Sound can make us tear up with its beauty and alarm us with its might. As with other senses, children can crave it, avoid it or be oblivious to its present in the environment. A child with sound sensitivity may develop an aversion to certain sounds and noises. They might wince with discomfort, block their ears or lead to acting out behaviours. We can train the ear to accept particularly difficult sounds by recording the sounds and playing them back at a reduced volume with the child in control of the volume. While there could be others who find pleasure listening to music, sound rhythms and singing and crave sound.
Activities for auditory stimulation
Use Rhythm & Beat
Use rhythm by substituting own words for that of a familiar tune, this can help gain attention and aid memory (e.g. this works particularly well for learning social skills and building vocabulary)
Improvise by clapping/ stamping feet or using percussion instruments
Storytelling can be a great way to encourage listening skills. Methods of storytelling can encourage attention, listening, turn taking and memory skills:
Use rhythm to tell story
Get the individual to repeat sections or words of the story back to you
Use movement to help tell the story and encourage the individual to imitate your actions
Use your voice (amplify some sections and whisper others depending on the story)
Make their own musical instrument
1. Tom- Tom Drum
Take a used pringle container, cut them into medium length cylindrical pieces,take a desired piece and decorate it with coloured paper or anything of their choice.
Punch a hole, put a stick through it and stick it so that it is intact.
Punch two holes on either sides of the piece and pass a thick thread of wool through and through each hole. While doing so wrap the thread to the stick in between so that it is more sturdy.
Attach two beads/ bells one on either sides at the end of the thread that are hanging.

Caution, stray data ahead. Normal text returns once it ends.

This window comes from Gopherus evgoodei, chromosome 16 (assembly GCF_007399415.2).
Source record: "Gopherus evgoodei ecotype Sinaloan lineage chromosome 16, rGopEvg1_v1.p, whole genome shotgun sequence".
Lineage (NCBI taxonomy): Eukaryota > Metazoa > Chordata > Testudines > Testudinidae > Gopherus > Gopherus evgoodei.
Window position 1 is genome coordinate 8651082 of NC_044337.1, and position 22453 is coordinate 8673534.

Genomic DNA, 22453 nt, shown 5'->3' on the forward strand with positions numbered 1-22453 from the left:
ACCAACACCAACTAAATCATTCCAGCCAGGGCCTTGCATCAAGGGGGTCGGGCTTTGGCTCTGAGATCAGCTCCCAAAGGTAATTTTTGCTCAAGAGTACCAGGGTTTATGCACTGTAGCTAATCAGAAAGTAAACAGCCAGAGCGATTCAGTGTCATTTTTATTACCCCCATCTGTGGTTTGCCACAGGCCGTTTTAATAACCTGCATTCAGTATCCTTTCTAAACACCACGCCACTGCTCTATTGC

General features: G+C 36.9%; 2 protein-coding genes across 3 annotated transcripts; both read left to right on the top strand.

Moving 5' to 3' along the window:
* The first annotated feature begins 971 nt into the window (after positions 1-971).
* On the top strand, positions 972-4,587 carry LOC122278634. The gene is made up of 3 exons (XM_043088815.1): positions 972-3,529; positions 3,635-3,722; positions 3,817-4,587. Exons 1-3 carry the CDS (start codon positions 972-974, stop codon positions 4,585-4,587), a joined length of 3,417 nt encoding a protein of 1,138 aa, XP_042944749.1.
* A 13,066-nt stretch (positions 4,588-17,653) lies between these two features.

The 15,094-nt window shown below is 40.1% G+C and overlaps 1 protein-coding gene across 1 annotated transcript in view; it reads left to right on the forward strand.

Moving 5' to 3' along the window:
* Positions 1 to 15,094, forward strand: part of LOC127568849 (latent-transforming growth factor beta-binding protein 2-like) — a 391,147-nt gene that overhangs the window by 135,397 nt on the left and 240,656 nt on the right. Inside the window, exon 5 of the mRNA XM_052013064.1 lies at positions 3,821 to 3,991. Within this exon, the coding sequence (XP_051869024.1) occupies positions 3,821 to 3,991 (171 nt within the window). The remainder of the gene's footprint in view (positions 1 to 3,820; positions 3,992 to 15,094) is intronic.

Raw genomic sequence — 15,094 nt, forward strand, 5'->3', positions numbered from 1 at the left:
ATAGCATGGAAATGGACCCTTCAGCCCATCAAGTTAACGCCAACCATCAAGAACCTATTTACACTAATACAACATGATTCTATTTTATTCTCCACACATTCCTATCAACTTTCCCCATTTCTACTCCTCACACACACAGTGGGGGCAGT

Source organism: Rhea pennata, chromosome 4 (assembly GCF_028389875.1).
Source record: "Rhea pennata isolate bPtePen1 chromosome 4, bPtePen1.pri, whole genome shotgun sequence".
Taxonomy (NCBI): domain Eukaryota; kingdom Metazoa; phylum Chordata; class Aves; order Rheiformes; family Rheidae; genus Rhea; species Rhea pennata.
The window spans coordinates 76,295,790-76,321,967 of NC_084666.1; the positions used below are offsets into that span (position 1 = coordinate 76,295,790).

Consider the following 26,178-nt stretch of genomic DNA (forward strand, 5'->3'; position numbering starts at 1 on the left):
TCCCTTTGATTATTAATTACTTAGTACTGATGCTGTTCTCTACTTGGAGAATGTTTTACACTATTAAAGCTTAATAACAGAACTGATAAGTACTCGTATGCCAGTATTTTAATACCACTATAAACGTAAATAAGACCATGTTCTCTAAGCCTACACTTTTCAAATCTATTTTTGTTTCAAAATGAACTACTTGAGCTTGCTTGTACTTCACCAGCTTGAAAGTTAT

Cover the sides of the piece with cardboard.
Decorate the instrument further if necessary and enjoy the sound of your instrument
2. Make your own shaker
Take a used plastic bottle
Use different grains (rice, black beans, grams)
Use a funnel or a paper cone to put these grains into the bottle
Shake it vigorously to create sound
Learning gestures and signs can be an important step in developing verbal language skills. Incorporating gestures shows improved levels of communication. Both formal signing as well as informal made- up gestures work.
Make every sentence an opportunity to combine speech and gestures when talking to an individual who is non- verbal.
Eg: C’mon Rajiv! Let's walk to the playground
Gestures for each verb:
The beckoning arm swing for “come”
Walking fingers for walk
Arms moving as if to climb a ladder, or a hand that imitates sliding by first moving up and then “whooshing” down, accompanied by a verbal “whoosh”
Colourful wind chimes
Wind chimes are extremely pleasing to the ear. Create simple mobile wind chimes using bells or object that create sound in the interest of the individual.
Headphones/ earphones are an effective means of modifying the auditory environment for a child. This can be a relaxing activity especially if the individual is comfortable wearing headphones. Headphones also helps deal with a loud environment which might upset them and interfere with their performance.
Use available objects to create sound
Using different objects available in your house gives children an opportunity to explore with sounds, blending two or three sounds together. Put on their favourite track and encourage them to try and match the beat to the song or advance it by playing off- beat.
Hands- On Activities for Children with Autism and Sensory Disorders, Teresa Garland, MOT, OTR/L, Bestselling author of Self- Regulation Interventions and Strategies